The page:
Story stones. Card-making and writing. Advent readings. Carol-singing. Each year brings new attempts, new refinements as we carve out our own family traditions, all in bursts of trial and error.

Admittedly in all of this it’s easy to get swept away in the traditions and miss the point of Christmas entirely. Which traditions are worth keeping? Which should be discarded?

I like Noel Piper’s clarity in her book, Treasuring God in Our Traditions. In it she says that tradition is:

“…the handing down of information, beliefs, worldview from one generation to another by word of mouth and by regular repetition of example of ceremony of celebration.” (p.26)

In the same book, she writes this encouragement and challenge:

“Only God can bequeath God to our children (John 1:12)… Now although we cannot bequeath God to our children, we can help them know Him and understand Him in ways that prepare them to believe in His name. “Everyday” and “especially” traditions in a family are an important part of that teaching, of picturing who God is and what he’s done in our home and in the world. Traditions are a vital way of displaying our greatest treasure, of showing what—Who—is most important to us…” (p.18)

So we press on with our faltering attempts to saturate our family patterns with signposts to Christ – showing Jesus, the child born a King, God with us, the Suffering Saviour, as most important to us. And whether you’re single or married, whatever your traditions look like, may God richly bless you too, as you lay up God’s words in your hearts and pass His words to the next generation.


“We will not hide them from their children,
but tell to the coming generation
the glorious deeds of the LORD, and his might,
and the wonders that he has done.”
(Psalm 78:4)

2015-12-19 07.49.31 2015-12-23 07.48.03 2015-12-23 07.48.26

God’s faithfulness in self-employment

2015-02-18 09.05.37Some of you know that last year, I (William) quit my comfortable, secure full-time job in order to take a risk at being a freelancer for our own business. It wasn’t a voice from God or a sense of “call” to become a freelancer. I prayed about it, asked my family and trusted friends for advice, then decided to hand in my resignation and start the ball rolling.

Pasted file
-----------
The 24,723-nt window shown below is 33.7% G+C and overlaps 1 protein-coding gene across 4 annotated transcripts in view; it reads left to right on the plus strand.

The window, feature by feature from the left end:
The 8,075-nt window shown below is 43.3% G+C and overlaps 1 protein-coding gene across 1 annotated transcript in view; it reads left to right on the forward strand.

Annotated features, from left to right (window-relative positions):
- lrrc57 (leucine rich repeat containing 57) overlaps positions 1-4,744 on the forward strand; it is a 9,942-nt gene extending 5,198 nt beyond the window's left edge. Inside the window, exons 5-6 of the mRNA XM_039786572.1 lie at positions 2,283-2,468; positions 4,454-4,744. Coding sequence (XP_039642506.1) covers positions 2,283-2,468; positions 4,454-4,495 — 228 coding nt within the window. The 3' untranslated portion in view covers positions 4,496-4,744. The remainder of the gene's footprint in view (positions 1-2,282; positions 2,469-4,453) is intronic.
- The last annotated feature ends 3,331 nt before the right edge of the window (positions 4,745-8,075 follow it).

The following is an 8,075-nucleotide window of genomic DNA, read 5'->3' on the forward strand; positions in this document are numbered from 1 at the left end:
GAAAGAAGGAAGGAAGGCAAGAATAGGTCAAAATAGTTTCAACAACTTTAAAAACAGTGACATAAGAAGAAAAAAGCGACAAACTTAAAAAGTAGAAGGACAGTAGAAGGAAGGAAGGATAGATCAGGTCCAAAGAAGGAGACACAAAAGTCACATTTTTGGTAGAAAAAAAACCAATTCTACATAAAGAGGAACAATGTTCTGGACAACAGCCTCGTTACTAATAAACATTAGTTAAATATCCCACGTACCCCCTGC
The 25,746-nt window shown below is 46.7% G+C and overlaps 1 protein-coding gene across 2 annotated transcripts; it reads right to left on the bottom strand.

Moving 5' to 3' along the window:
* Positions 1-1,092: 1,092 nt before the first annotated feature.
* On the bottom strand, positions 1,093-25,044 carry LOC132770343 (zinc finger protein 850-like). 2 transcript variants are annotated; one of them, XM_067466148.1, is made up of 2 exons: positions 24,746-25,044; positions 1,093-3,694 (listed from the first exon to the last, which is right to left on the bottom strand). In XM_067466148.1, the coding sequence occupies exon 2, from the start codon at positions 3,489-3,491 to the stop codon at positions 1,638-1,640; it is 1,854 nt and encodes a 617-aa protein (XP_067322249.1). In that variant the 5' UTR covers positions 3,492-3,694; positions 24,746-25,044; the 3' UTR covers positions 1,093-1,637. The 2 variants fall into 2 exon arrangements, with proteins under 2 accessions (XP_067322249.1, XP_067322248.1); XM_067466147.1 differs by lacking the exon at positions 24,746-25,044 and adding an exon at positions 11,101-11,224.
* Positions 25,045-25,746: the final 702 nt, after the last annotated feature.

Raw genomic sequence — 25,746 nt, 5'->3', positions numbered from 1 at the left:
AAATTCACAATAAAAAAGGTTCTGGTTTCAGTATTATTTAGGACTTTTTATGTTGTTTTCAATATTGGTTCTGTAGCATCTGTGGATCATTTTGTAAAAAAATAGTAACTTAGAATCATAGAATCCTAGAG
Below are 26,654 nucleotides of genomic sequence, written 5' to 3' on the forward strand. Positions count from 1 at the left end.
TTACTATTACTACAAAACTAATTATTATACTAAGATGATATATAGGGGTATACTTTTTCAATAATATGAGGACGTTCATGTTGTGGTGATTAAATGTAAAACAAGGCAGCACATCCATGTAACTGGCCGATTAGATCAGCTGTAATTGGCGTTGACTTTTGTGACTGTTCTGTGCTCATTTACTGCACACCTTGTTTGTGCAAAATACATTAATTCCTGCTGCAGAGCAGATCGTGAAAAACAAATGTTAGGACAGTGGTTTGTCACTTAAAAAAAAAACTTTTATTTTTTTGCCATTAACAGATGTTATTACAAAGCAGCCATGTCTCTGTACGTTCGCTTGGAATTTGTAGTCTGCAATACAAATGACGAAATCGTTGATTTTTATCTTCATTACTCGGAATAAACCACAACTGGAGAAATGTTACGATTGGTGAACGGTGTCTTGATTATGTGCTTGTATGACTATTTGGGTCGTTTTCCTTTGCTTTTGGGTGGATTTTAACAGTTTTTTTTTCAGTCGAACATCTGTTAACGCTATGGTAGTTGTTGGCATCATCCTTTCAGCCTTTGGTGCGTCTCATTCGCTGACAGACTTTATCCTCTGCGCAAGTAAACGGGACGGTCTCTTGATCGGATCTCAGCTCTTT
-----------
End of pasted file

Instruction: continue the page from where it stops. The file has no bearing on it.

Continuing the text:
Today marks a year since we started this phase of life. Looking back, we’ve really seen God provide for everything our family needed. Sure, the money doesn’t come conveniently in regular payslips. But our bills are paid, the mortgage is shrinking, we have food on the table, and we can give what we have to others. God’s also helped me to be more thankful for what we are given, where in the past I would have taken our finances for granted.

A year of living from one invoice payment to the next also helps to bring into view some of the besetting idols I had. For example, when your incoming cash goes up and down week to week a big temptation is to think more or less of yourself and your worthiness. Is my worth in the numbers on my payslip? No – the gospel tells me that my worth is only found in Jesus Christ and His righteousness. His death and resurrection means life in Him is worth infinitely more than the riches of an attractive hourly rate or a lucrative contract. And when the bank balance dips, His love and care for me does not.

Here are some other thoughts I’ve had (in no particular order):

  • I’ve never worked harder in my life. I used to think that being busy writing for a few hours each day was “flat out”. The freelance lifestyle means not just writing, but also: juggling between clients, chasing new leads, calculating tax returns, generating invoices, keeping abreast of the latest developments in the areas I write in. All this makes for busy days. Add to the fact that during the week and some evenings, I’m serving in church ministries, helping to organise church and parachurch conferences, going on family trips and bike rides, and doing some DIY projects around the home… it’s been a busy but fruitful year.
  • I need to read. The temptation in freelance life is to be constantly thinking about work projects. The Bible and good books not only feed my soul, but give me a greater appreciation for good writing (Luke sure knew how to structure a compelling narrative history!) – which in turn helps me to think harder about how to structure what I’m writing.